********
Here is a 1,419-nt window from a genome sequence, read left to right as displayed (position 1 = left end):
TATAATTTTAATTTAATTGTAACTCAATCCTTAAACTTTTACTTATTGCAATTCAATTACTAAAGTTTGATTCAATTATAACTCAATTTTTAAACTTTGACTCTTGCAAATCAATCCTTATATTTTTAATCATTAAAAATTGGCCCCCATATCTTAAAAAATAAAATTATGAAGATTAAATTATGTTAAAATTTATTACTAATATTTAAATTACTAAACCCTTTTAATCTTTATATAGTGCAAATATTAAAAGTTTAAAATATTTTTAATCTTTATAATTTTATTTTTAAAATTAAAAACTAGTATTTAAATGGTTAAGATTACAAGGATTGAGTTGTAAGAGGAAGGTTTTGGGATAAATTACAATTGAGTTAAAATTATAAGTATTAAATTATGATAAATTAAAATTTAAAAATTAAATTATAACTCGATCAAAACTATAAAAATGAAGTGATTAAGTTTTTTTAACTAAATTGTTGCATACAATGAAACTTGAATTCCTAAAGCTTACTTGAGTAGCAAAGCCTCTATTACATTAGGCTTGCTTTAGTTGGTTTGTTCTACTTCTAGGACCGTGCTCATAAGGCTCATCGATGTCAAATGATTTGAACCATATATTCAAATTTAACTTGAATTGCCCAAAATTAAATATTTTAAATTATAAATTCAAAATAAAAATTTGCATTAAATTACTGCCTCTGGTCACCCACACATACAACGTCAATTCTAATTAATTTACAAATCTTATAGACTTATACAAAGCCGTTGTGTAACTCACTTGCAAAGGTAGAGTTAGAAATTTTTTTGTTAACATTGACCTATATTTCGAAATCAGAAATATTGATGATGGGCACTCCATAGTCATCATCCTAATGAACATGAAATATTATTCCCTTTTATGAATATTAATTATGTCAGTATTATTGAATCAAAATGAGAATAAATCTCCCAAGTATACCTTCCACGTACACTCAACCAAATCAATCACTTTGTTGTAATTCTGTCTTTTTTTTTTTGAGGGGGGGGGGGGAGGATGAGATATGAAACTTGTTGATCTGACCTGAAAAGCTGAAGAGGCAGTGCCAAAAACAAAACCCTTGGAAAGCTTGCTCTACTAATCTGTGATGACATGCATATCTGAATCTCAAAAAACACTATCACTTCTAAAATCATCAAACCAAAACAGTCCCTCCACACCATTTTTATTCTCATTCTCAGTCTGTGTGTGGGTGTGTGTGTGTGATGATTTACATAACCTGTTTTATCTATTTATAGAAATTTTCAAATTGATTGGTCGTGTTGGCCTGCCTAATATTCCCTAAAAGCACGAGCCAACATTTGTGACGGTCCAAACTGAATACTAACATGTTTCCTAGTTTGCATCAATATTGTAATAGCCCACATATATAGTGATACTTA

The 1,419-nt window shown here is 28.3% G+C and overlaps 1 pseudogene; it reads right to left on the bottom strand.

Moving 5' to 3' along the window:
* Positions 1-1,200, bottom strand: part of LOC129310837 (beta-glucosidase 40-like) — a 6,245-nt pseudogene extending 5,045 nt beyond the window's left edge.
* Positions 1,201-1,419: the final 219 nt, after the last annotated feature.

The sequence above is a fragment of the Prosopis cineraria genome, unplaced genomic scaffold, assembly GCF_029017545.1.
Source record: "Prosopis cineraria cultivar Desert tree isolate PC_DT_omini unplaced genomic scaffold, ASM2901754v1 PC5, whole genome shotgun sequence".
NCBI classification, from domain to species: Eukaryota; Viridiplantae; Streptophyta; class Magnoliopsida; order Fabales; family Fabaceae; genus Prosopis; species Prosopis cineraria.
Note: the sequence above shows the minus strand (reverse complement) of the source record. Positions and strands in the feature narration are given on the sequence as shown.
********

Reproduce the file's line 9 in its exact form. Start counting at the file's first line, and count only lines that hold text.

NCBI classification, from domain to species: Eukaryota; Viridiplantae; Streptophyta; class Magnoliopsida; order Fabales; family Fabaceae; genus Prosopis; species Prosopis cineraria.